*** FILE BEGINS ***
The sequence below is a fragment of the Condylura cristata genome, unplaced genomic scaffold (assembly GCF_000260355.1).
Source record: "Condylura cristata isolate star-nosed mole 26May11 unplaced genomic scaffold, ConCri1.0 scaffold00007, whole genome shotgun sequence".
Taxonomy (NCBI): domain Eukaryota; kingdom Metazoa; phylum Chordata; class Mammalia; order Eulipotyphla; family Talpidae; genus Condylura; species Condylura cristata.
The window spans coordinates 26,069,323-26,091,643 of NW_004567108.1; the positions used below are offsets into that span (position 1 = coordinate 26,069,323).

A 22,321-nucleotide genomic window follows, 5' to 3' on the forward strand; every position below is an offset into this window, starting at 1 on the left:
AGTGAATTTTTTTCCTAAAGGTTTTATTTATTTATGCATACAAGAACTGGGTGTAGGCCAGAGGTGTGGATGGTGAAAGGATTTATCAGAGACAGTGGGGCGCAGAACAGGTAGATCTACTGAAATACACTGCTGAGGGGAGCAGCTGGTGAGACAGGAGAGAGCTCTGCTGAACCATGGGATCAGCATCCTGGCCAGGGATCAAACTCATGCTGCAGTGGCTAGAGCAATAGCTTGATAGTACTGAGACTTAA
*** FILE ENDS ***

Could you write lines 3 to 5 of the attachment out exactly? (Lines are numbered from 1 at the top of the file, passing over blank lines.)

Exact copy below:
Taxonomy (NCBI): domain Eukaryota; kingdom Metazoa; phylum Chordata; class Mammalia; order Eulipotyphla; family Talpidae; genus Condylura; species Condylura cristata.
The window spans coordinates 26,069,323-26,091,643 of NW_004567108.1; the positions used below are offsets into that span (position 1 = coordinate 26,069,323).

A 22,321-nucleotide genomic window follows, 5' to 3' on the forward strand; every position below is an offset into this window, starting at 1 on the left: